Catering platforms are urged to improve wellbeing of deliverymen
Published: Jul 26, 2021 08:13 PM
food delivery workers Photo: CFP

food delivery workers Photo: CFP

Seven government departments, including China's top market regulator, on Monday unveiled new guidelines urging online catering platforms to safeguard the rights and interests of delivery workers, as part of a broader push to rein in the unchecked expansion of platform businesses at the expense of employees' wellbeing. 

The guidelines were jointly released by the State Administration for Market Regulation (SAMR), the Cyberspace Administration of China, the National Development and Reform Commission, the Ministry of Public Security, the Ministry of Commerce, and other departments, specifying broad-ranging efforts on the part of catering platforms to boost delivery workers' wellbeing.

An income distribution mechanism that aligns with workers' assignments and work intensify needs to be put in place to ensure that delivery workers' normal pay is not lower than the local minimum wage, read a statement on the SAMR's website. 

The platforms were also banned from using algorithms that provide the harshest performance reviews of the delivery staffers. They were ordered to get the median of the algorithms while setting reasonable evaluation criteria including order numbers, punctuality and availability, as well as to relax time limits for food delivery.

The guidelines also called for the platforms and their third-party partners to enable contracted delivery workers to access social insurance programs. 

The new rules will inevitably raise the operating costs of these platforms, factoring in more commitments to delivery workers' wellbeing and cutting into profits, Liu Dingding, a Beijing-based independent tech analyst, told the Global Times on Monday.

Shares of food delivery giant Meituan in Hong Kong listing, already battered in a market sell-off, extended losses shortly after the announcement. Its shares sank 13.76 percent on Monday, worse than the 6.57-percent fall in the Hang Seng TECH Index.

The guideline announcement will play an important part in pushing the sound development of the industry as a whole, Meituan said in a statement to the Global Times late on Monday.

The food delivery platform vowed to resolutely implement the guidelines and safeguard workers' rights and interests in the areas of job security, delivery safety, welfare and an improved experience as part of moves to improve the quality of employment in the sector, according to the company.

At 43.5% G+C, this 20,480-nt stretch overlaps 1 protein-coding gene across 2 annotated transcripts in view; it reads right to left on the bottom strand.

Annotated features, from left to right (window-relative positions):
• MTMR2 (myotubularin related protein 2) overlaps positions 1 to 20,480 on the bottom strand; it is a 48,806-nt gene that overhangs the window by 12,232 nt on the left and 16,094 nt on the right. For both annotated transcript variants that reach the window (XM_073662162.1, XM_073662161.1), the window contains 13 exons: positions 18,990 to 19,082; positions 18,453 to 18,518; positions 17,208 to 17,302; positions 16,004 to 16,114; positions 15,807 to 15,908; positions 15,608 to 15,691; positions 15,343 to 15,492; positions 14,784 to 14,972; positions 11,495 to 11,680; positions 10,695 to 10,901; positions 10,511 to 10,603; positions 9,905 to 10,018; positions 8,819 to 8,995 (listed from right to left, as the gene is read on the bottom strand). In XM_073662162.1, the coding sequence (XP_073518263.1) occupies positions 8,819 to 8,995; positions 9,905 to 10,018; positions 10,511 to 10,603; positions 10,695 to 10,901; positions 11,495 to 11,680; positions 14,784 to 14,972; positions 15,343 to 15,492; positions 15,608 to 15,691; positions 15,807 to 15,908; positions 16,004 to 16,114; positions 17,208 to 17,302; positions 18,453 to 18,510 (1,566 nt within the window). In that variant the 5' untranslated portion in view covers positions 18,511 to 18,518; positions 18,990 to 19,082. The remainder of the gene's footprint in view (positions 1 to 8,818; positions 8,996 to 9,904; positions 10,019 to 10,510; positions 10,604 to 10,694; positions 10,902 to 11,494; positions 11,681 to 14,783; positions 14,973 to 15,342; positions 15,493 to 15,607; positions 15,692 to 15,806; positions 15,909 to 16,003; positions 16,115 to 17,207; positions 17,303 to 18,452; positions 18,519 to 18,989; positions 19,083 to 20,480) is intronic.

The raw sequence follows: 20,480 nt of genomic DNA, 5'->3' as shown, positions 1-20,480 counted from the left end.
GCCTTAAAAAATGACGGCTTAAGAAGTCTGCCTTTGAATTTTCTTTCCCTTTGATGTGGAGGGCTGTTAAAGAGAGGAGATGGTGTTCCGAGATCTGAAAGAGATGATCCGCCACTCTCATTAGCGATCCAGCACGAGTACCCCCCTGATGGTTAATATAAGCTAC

The resultant earnings pressure will supposedly be no concern of the platforms over the longer run, as food delivery workers, who would be given a greater sense of gain in the wake of the new guidelines, will in turn make greater contributions to a benign ecosystem comprising the platforms, restaurants, consumers and deliverymen," Liu remarked.  

According to the new guidelines, the platforms should improve delivery routes, reduce work intensity, and strengthen road safety education and training for food delivery workers. A direct conduit to address delivery workers' complaints within a certain period of time was also on the to-do list for the platforms.

On top of that, the catering platforms were urged to strengthen training on food security, thereby ensuring food won't be contaminated while being delivered.

The popularity of smart food lockers, and research and development of smart helmets were also encouraged, per the guidelines, which push for the creation of trade unions that fit into new business models and that would attract the participation of food delivery workers.

Such efforts are also considered part of a national drive to put platform firms and their employees on an equal footing, with improved working conditions and enhanced protection of employees' rights. 

In another high-profile move, domestic internet giants including ByteDance and Kuaishou announced the revocation of their overtime practices that entitled  employees to fewer weekly rest days.